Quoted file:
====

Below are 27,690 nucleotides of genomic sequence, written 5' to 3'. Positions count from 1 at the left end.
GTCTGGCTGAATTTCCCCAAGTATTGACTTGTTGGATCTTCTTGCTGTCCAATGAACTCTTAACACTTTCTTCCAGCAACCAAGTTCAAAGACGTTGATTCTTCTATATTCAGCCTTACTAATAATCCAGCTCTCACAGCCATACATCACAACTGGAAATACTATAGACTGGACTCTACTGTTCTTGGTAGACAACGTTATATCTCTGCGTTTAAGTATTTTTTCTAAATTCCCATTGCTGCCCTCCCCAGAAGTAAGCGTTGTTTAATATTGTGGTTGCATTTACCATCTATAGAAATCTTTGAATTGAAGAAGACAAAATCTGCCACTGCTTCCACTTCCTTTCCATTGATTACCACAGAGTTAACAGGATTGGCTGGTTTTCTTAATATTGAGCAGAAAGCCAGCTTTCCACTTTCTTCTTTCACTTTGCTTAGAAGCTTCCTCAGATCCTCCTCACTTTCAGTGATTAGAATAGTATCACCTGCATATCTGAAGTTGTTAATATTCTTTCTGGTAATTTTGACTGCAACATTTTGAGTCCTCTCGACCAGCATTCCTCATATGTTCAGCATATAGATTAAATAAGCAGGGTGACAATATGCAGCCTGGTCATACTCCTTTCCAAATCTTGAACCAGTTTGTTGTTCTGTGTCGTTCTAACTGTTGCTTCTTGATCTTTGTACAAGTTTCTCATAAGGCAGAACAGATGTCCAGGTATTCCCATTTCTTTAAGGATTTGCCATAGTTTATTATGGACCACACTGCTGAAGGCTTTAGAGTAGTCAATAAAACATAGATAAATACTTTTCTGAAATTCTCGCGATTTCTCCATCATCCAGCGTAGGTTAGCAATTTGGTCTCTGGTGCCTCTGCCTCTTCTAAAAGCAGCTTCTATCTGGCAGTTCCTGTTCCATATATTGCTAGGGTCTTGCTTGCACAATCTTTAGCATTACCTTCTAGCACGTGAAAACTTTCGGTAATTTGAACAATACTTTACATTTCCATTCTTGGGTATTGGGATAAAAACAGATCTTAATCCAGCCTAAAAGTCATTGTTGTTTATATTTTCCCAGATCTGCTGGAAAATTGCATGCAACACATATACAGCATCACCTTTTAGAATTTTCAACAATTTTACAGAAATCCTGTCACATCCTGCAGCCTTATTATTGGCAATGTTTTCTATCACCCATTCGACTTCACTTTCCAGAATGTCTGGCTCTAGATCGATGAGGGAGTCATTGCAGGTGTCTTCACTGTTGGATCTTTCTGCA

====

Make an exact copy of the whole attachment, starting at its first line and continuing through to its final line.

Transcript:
Below are 27,690 nucleotides of genomic sequence, written 5' to 3'. Positions count from 1 at the left end.
GTCTGGCTGAATTTCCCCAAGTATTGACTTGTTGGATCTTCTTGCTGTCCAATGAACTCTTAACACTTTCTTCCAGCAACCAAGTTCAAAGACGTTGATTCTTCTATATTCAGCCTTACTAATAATCCAGCTCTCACAGCCATACATCACAACTGGAAATACTATAGACTGGACTCTACTGTTCTTGGTAGACAACGTTATATCTCTGCGTTTAAGTATTTTTTCTAAATTCCCATTGCTGCCCTCCCCAGAAGTAAGCGTTGTTTAATATTGTGGTTGCATTTACCATCTATAGAAATCTTTGAATTGAAGAAGACAAAATCTGCCACTGCTTCCACTTCCTTTCCATTGATTACCACAGAGTTAACAGGATTGGCTGGTTTTCTTAATATTGAGCAGAAAGCCAGCTTTCCACTTTCTTCTTTCACTTTGCTTAGAAGCTTCCTCAGATCCTCCTCACTTTCAGTGATTAGAATAGTATCACCTGCATATCTGAAGTTGTTAATATTCTTTCTGGTAATTTTGACTGCAACATTTTGAGTCCTCTCGACCAGCATTCCTCATATGTTCAGCATATAGATTAAATAAGCAGGGTGACAATATGCAGCCTGGTCATACTCCTTTCCAAATCTTGAACCAGTTTGTTGTTCTGTGTCGTTCTAACTGTTGCTTCTTGATCTTTGTACAAGTTTCTCATAAGGCAGAACAGATGTCCAGGTATTCCCATTTCTTTAAGGATTTGCCATAGTTTATTATGGACCACACTGCTGAAGGCTTTAGAGTAGTCAATAAAACATAGATAAATACTTTTCTGAAATTCTCGCGATTTCTCCATCATCCAGCGTAGGTTAGCAATTTGGTCTCTGGTGCCTCTGCCTCTTCTAAAAGCAGCTTCTATCTGGCAGTTCCTGTTCCATATATTGCTAGGGTCTTGCTTGCACAATCTTTAGCATTACCTTCTAGCACGTGAAAACTTTCGGTAATTTGAACAATACTTTACATTTCCATTCTTGGGTATTGGGATAAAAACAGATCTTAATCCAGCCTAAAAGTCATTGTTGTTTATATTTTCCCAGATCTGCTGGAAAATTGCATGCAACACATATACAGCATCACCTTTTAGAATTTTCAACAATTTTACAGAAATCCTGTCACATCCTGCAGCCTTATTATTGGCAATGTTTTCTATCACCCATTCGACTTCACTTTCCAGAATGTCTGGCTCTAGATCGATGAGGGAGTCATTGCAGGTGTCTTCACTGTTGGATCTTTCTGCA